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Tick Season and How to Survive It

Tick season engorged tick

Summer survey season is upon us and along with it comes the potential for encountering ticks. These tiny, parasitic arachnids are becoming more numerous in the UK, along with the various pathogens that they carry. So, what exactly are they and how can you survive tick season?

What Are Ticks?

Ticks are small members of the arachnid family that live solely on the blood of birds and mammals. They have four stages in their life cycles: egg, larva, nymph and adult.

In the UK, ticks at the larval and nymph stage will tend to parasitise small birds and mammals and this is where they will often pick up the bacteria that can cause problems for us and our pets. As adults they may move on to larger mammals, notably deer.

Where Are They Found?

Anywhere with reasonable humidity levels plus plenty of vegetation and potential hosts could have ticks. Deciduous woods, stands of bracken and even town parks can have ticks. Vegetation is important because they complete each moult to a new life stage in the safety of the leaf litter. They also use low plants to find new hosts. By reaching out from a plant with their front legs they can grasp passing animals, behaviour known as questing. Contrary to popular opinion, they can’t jump.

Tick season bracken
Stands of bracken are perfect havens for ticks

It is also likely that where there are deer, you will find ticks. In fact, one of the causes of increased tick numbers is the fact that we now have large numbers of deer across much of the UK. In Scotland, red deer numbers are extremely high. But roe deer numbers are also on the rise across the UK, and this species is moving into urban areas increasingly as well.

This means that the potential for being bitten by a tick is growing, not only for the general public and their pets, but also those of us out on survey sites. Many Scottish sites in particular are in areas with deer, and therefore ticks. Tick activity is highest when it is warmer, usually between March and October, precisely when we are more likely to be outside surveying as well.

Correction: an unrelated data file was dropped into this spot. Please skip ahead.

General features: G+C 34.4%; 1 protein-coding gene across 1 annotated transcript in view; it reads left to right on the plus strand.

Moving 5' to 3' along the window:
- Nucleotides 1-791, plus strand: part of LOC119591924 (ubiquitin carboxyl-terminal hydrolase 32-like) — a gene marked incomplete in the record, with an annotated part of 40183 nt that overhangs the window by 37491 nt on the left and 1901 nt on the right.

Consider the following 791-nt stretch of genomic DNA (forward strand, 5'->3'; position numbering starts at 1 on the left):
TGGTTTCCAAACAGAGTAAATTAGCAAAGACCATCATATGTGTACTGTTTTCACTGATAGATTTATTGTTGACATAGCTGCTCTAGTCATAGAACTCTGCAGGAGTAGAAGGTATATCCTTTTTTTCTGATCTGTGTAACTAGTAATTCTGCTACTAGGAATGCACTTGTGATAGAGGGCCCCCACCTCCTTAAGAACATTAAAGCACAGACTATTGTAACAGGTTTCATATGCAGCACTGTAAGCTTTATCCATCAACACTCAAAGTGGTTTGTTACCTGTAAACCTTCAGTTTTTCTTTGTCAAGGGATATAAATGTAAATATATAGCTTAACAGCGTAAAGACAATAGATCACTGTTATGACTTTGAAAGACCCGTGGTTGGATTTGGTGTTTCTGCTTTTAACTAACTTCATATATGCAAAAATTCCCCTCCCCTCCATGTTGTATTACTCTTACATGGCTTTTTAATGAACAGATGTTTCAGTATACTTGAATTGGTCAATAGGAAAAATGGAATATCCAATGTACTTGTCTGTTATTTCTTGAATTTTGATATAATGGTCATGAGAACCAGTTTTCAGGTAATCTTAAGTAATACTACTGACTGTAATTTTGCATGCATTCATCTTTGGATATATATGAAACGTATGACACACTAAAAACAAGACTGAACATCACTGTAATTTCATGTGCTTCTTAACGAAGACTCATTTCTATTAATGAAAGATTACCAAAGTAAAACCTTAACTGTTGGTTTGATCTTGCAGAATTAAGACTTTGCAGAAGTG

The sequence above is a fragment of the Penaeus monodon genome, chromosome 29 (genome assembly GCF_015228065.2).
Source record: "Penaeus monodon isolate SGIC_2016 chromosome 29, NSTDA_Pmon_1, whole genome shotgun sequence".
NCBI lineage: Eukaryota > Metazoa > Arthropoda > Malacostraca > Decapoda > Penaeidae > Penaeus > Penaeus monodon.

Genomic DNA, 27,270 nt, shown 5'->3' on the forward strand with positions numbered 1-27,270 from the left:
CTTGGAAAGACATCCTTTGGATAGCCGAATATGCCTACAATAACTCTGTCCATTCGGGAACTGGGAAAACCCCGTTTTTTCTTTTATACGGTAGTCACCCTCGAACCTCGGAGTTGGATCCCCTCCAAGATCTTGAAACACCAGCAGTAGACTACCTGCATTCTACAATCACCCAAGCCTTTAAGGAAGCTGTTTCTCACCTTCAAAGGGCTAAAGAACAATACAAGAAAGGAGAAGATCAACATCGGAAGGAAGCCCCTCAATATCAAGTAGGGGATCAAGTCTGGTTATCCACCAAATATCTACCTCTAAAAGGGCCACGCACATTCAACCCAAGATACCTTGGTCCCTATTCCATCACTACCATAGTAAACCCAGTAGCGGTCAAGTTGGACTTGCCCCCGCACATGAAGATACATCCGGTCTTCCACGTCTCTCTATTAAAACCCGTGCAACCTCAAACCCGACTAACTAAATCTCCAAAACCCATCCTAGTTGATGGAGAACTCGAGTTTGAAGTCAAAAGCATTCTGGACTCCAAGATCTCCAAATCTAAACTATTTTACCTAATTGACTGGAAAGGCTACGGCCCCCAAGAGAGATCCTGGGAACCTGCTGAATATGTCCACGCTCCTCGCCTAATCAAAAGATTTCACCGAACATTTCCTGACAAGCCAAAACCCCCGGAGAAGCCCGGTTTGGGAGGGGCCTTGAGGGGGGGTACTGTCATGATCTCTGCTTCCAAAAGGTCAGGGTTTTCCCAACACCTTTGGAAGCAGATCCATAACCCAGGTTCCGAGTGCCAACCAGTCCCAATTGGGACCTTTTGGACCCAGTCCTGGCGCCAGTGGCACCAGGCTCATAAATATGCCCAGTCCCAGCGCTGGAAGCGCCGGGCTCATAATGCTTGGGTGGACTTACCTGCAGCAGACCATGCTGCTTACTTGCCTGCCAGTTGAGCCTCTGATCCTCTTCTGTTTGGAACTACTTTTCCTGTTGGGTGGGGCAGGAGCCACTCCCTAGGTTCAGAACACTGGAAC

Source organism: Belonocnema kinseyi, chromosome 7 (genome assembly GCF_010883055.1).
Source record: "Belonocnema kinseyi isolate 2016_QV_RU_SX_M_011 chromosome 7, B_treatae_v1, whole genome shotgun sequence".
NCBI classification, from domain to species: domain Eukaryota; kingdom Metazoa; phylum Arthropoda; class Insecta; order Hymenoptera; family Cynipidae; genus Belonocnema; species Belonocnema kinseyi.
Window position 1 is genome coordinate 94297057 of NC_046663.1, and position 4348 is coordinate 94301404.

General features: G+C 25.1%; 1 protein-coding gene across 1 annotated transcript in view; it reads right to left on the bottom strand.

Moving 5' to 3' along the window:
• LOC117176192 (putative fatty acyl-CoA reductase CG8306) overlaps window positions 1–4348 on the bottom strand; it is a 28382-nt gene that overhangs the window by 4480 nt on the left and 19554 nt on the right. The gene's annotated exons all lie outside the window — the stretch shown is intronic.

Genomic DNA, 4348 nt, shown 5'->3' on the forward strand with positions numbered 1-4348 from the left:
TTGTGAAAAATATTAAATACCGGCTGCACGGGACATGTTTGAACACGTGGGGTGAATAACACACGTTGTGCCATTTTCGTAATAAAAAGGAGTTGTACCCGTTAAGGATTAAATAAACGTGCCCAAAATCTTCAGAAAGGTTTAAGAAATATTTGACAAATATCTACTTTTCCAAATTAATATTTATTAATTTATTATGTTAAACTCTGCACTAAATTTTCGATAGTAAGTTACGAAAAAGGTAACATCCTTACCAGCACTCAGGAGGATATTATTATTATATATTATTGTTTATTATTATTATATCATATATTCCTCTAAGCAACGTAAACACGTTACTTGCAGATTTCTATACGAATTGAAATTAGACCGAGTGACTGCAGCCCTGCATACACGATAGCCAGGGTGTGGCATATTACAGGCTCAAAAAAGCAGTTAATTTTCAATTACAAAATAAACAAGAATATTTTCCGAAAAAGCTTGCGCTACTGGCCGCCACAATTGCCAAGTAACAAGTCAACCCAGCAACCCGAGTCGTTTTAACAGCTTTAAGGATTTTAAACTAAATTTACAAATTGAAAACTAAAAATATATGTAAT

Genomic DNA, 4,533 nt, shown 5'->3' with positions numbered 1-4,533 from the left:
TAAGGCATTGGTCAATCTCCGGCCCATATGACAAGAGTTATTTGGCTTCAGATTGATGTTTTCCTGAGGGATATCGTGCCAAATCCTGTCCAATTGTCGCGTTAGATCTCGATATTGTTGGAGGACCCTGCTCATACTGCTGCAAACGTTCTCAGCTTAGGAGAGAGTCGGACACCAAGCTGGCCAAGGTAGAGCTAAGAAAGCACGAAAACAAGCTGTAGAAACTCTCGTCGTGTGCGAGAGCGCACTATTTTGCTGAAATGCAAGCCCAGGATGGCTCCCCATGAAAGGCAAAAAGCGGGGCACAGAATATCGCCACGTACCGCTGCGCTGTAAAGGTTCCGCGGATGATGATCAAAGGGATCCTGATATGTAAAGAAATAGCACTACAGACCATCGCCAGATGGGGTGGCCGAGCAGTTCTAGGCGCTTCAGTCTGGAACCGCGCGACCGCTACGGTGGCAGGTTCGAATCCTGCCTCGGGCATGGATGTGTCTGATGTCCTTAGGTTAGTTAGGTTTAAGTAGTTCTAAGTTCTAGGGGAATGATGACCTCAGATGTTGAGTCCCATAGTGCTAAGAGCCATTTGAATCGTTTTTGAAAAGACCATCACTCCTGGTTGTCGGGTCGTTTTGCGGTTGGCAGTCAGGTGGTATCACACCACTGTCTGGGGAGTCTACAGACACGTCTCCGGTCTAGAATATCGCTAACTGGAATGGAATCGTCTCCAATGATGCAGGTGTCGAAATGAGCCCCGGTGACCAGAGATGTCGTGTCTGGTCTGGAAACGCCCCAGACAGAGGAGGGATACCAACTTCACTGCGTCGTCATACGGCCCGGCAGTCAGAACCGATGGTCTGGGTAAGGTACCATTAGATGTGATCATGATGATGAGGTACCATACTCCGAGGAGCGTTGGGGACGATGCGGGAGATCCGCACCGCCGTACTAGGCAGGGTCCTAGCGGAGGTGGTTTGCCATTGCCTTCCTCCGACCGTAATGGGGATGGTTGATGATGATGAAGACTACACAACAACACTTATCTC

Lyme Disease

So why is being bitten a problem? As mentioned earlier, ticks pick up various bacteria from their hosts and then pass these on each time they bite a new one. The bacteria are dormant in the tick until it starts to feed. Once it does, the warm blood causes the bacteria to wake up and they pass into the host. Craftily, because the tick also injects an anaesthetic and immunosuppressant, the host’s immune defences don’t react straight away. This means it won’t be scratched off and bacteria has longer to cross over.

Roe deer
Roe deer are increasingly entering urban areas

Not every tick is carrying something nasty, but the prevalence of infected ticks is on the rise in the UK. Lyme disease is the commonest infection, but tick-borne encephalitis, which can cause serious neurological illness, has been recorded twice in the UK. There are worries cases could rise here. The first reported case of Lyme disease in the UK was in the mid-1980s, although it was already common on the continent. Warmer temperatures, expansion of woodland areas and the aforementioned rise in deer numbers are probably all factors in the increase of cases.

Red deer and bracken
Red deer and bracken together mean the potential for lots of ticks

If you have been bitten, there are a few Lyme disease symptoms to look out for. These don’t usually become apparent until at least two weeks after the bite, sometimes much longer, and may start with a non-itchy red rash. This often has a clear centre section and looks like a bull’s eye. Flu-like symptoms are also possible including fatigue, swollen glands, fever, headaches and muscle aches. Most people respond fairly well to antibiotics, but Lyme disease is difficult to diagnose. Blood tests aren’t always conclusive. A few people suffer from symptoms for years afterwards, even with treatment. This means that ultimately, prevention is by far the best tactic to deal with ticks.

How to Avoid Ticks

During survey season it is usually not possible to completely avoid areas that may have high tick numbers, but there are some measures you can take to protect yourself:

  • Spray your clothes with a DEET-based insect repellent before heading out
  • Wear long trousers, not shorts, and consider wearing gaiters even when it’s hot
  • Check your clothes and gear thoroughly before going inside again
  • Check your body carefully in the shower and be aware that ticks like to crawl to dark, hidden places like behind the knees and around the groin
  • Be aware also that ticks are tiny until engorged with blood, so any small mark should be looked at
  • If you do find a tick, carefully take it out with a tick remover and clean the area with antiseptic.
Tick removal card
Carry a tick remover card with you on surveys

Unfortunately, ticks are an increasing consideration when it comes to survey season. But by being aware and taking the right preventative steps, the risk of being bitten by an infected tick can be reduced. For more detailed information, see the Lyme Disease Action website.